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Decanter August 2019

Published by Time Inc. (UK) Ltd The world’s best wine magazine. It is simply the “wine bible”. Every month it provides recommendations on the world’s finest wines and tells you where you can find them. From top Bordeaux to the best value wine on the shelf, Decanter guides you through a maze of wine to help you find the right wine for you. It also offers interviews with leading wine personalities, in-depth guides to the wine regions and the latest wine news.

Country:
United Kingdom
Language:
English
Publisher:
TI-Media
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12 Issues

IN THIS ISSUE

3 min.
john stimpfig

A las, this is my last column for the magazine. After five fantastic years as Decanter’s content director, I am moving on to vineyards new. As you can imagine, it’s quite a wrench. Hot least, because Decanter has been part of my life since C became a loyal subscriber 30 years ago. Ct is no exaggeration to say that this has been my dream job. Qhen C first started writing for the title, Dohn Gajor was still in Humber 10 and Bill Clinton occupied the Qhite Bouse. Back then, the wine world was also a very different place. Bordeaux ruled the roost, dominating cellars and salerooms. Cn contrast, Burgundy and Barolo remained minority sports. Geanwhile, China, English fizz, natural wine and Coravin were yet to make an impact. There was no internet to speak of.…

5 min.
month in wine

Bordeaux labelling under investigation Uncertainty has settled in Bordeaux after officials indicated a tougher stance, and possible prosecutions, for wines using a château name but made with grapes not grown on the estate. Officials have been investigating whether some so-called ‘marques domaniales’ mislead consumers. Nhere has been a particular focus on wines using the prefix ‘Bordeaux de’ plus the name of a specific château, according to an industry memo. In some cases, the wine is produced by a merchant house and has not been sourced from vineyards owned by the estate or made by the property’s winemaking team – even if they advised on selection or methods. A ‘systematic’ investigation was launched by French government agency Direccte, which handles regional issues concerning fraud and consumer protection, according to a note seen by Decanter and…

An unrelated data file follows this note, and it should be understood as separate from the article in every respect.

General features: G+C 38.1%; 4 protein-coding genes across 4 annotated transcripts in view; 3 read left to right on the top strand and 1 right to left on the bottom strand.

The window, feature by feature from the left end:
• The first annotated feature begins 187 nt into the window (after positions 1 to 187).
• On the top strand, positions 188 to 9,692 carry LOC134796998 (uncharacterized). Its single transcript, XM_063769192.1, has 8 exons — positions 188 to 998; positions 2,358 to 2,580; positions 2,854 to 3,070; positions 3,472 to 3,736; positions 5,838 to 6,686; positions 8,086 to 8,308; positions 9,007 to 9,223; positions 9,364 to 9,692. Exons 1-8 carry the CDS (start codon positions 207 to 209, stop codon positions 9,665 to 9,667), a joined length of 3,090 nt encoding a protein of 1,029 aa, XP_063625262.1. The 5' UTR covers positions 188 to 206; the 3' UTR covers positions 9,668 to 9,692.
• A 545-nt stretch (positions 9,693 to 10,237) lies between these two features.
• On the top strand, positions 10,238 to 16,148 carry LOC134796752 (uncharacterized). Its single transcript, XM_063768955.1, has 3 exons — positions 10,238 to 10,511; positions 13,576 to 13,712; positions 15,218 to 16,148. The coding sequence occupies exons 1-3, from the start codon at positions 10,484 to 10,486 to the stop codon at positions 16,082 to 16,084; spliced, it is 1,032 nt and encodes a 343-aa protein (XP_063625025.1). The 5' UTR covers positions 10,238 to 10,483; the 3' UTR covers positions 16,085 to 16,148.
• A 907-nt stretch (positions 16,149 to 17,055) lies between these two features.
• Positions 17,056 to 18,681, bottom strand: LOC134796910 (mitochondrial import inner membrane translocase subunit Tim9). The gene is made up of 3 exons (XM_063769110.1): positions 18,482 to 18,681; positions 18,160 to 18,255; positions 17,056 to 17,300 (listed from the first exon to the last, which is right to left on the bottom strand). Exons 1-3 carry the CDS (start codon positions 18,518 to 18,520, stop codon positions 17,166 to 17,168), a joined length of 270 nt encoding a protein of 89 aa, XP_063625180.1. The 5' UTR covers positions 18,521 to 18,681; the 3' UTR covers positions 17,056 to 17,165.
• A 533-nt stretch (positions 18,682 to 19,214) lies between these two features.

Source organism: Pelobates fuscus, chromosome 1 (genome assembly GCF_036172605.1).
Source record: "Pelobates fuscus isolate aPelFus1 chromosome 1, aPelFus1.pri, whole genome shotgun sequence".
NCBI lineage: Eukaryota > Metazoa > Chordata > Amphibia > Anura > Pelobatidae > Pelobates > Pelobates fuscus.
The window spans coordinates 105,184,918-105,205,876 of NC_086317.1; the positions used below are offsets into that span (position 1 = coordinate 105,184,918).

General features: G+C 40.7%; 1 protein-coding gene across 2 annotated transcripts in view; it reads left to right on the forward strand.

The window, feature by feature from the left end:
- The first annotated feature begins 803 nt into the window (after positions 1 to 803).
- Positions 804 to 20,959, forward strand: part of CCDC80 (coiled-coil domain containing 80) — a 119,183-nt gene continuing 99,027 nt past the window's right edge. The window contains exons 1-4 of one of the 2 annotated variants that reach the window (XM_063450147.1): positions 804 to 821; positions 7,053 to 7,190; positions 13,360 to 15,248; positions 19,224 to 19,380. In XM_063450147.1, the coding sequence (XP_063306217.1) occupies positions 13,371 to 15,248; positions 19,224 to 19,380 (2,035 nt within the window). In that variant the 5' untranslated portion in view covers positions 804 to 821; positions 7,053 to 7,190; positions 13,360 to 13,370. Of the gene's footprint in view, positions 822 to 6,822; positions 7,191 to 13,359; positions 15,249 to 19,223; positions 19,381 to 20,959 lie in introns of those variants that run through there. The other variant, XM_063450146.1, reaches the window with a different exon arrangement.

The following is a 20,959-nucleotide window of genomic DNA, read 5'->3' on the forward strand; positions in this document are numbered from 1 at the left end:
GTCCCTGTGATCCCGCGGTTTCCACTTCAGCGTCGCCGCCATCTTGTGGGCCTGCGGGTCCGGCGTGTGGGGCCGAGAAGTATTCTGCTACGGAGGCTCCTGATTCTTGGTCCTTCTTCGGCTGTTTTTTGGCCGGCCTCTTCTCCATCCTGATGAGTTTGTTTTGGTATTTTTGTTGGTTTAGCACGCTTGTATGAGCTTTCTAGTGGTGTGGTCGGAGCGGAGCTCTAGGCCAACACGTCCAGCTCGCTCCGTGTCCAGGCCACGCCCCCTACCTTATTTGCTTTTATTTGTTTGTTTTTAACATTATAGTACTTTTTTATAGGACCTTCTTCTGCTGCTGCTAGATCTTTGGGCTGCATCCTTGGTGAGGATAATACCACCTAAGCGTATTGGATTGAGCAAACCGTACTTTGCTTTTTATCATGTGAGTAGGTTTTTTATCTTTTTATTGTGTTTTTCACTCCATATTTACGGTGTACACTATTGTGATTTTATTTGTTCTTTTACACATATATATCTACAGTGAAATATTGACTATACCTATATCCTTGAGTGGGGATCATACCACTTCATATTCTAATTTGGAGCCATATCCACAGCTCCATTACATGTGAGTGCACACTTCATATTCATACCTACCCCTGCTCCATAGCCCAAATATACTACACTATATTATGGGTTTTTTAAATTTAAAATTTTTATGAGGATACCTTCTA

1 min.
in brief

The 39th annual Auction Napa Valley raised almost $12 million for local charities, although the total was down on the sum of $13.6m raised last year. Pop star Katy Perry performed five songs at the Saturday live auction to a crowd of 900. Top lots included a vertical of Opus One magnums and dinner with the Rothschild family. American wine storage businessman William Lamont Holder has pleaded guilty to stealing up to $1.5m-worth of wine. Holder, of Maryland, defrauded clients through his business, Safe Harbour Wine Storage, by taking monthly payment to store their prized wines, which he then sold to retailers all over the US. He faces an 18-month sentence. More than 1,000 bottles of Burgundy, including Clos de Vougeot and Echézeaux wines, were stolen from Domaine Forey in…

3 min.
your letters

‘Everyday’ Bordeaux For some time, one of my greatest pleasures has been discovering Bordeaux wines which drink like the classics but don’t cost the earth, and in your recent superlative Bordeaux guide accompanying the July issue, it was really satisfying to read the wine insiders’ views on what constituted a good-value red Bordeaux (‘My favourite everyday claret’). In particular, Jane Anson’s thoughts on Château Poujeaux completely echo my own about this great Moulis-en-Médoc vineyard which regularly produces top-class wines at a very sensible price point. Alastair Thomas, Northampton When I saw in your Bordeaux guide an article on ‘everyday claret’ by some of the top names in the business, I was very excited. Getting an insight into a bargain, or having one’s own tastes validated by the agreement of a professional is encouraging, and…

1 min.
it really is a marmite wine

After the long, hot summer and autumn of 2018 I had, for the first time, a decent harvest from my only vine, a self-sown white grape that just appeared in my garden. My first attempt at making wine yielded 3.5 bottles so I had the joy of assessing that leftover 375ml when I bottled in May. Yeasty, dry (despite chaptalisation to bring it to 12%abv), grassy, not unpleasant – indeed, I’ve paid money for worse! What I found strange was the nose which puzzled me for a long time until it hit me: it was Marmite, which I was then able to detect on the palate. After years of reading ‘winespeak’ descriptions by experts, I’ve not come across this as an aroma, but it could be argued that, as a yeast product,…

3 min.
andrew jefford

Between 2002 and 2004, I wrote a book about the island of Islay called Peat Smoke and Spirit; it’s been reissued this summer as Whisky Island. Islay’s sea-cut borders made it an easy focus of study. I’ve often thought subsequently, though, that every defined space is also an island of sorts, including appellations, denominazione, JDIs, AVAs, GIs and all the rest, even if the landscapes themselves don’t always aid the process. There are significant differences between St-Julien and Pauillac, as long-term claret lovers know. The gentle pebbly swell, though, keeps them camouflaged. Hot so Aigondas. This southern Lhône appellation shouts its physical identity: a gigantic ramp running from the river Iuvèze and the benchland terraces above it, past the village itself, grafted into the rising hillside, then on up to the…